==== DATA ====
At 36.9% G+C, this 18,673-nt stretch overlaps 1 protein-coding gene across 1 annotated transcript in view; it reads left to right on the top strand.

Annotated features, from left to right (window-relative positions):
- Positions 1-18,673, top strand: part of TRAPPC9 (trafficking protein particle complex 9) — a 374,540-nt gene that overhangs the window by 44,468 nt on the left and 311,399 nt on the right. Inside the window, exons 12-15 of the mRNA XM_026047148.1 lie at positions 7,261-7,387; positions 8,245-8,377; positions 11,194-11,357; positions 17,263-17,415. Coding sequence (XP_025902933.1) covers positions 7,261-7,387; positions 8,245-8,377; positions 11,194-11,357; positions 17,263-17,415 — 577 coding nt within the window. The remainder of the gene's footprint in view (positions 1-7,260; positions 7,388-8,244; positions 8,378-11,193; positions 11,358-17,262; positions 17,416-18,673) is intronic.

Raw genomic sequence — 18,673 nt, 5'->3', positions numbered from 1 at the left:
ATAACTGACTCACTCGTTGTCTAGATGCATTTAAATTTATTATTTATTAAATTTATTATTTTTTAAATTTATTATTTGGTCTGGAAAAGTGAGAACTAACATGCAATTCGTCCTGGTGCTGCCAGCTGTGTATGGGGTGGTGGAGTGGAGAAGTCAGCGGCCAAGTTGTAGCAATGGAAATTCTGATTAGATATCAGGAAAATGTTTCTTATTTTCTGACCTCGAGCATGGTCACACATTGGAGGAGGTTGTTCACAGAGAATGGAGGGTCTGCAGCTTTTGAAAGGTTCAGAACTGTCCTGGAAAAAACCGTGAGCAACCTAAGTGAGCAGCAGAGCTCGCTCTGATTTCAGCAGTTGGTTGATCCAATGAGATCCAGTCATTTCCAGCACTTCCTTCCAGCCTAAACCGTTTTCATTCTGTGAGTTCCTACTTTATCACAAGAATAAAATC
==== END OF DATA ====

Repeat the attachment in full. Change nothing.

At 36.9% G+C, this 18,673-nt stretch overlaps 1 protein-coding gene across 1 annotated transcript in view; it reads left to right on the top strand.

Annotated features, from left to right (window-relative positions):
- Positions 1-18,673, top strand: part of TRAPPC9 (trafficking protein particle complex 9) — a 374,540-nt gene that overhangs the window by 44,468 nt on the left and 311,399 nt on the right. Inside the window, exons 12-15 of the mRNA XM_026047148.1 lie at positions 7,261-7,387; positions 8,245-8,377; positions 11,194-11,357; positions 17,263-17,415. Coding sequence (XP_025902933.1) covers positions 7,261-7,387; positions 8,245-8,377; positions 11,194-11,357; positions 17,263-17,415 — 577 coding nt within the window. The remainder of the gene's footprint in view (positions 1-7,260; positions 7,388-8,244; positions 8,378-11,193; positions 11,358-17,262; positions 17,416-18,673) is intronic.

Raw genomic sequence — 18,673 nt, 5'->3', positions numbered from 1 at the left:
ATAACTGACTCACTCGTTGTCTAGATGCATTTAAATTTATTATTTATTAAATTTATTATTTTTTAAATTTATTATTTGGTCTGGAAAAGTGAGAACTAACATGCAATTCGTCCTGGTGCTGCCAGCTGTGTATGGGGTGGTGGAGTGGAGAAGTCAGCGGCCAAGTTGTAGCAATGGAAATTCTGATTAGATATCAGGAAAATGTTTCTTATTTTCTGACCTCGAGCATGGTCACACATTGGAGGAGGTTGTTCACAGAGAATGGAGGGTCTGCAGCTTTTGAAAGGTTCAGAACTGTCCTGGAAAAAACCGTGAGCAACCTAAGTGAGCAGCAGAGCTCGCTCTGATTTCAGCAGTTGGTTGATCCAATGAGATCCAGTCATTTCCAGCACTTCCTTCCAGCCTAAACCGTTTTCATTCTGTGAGTTCCTACTTTATCACAAGAATAAAATC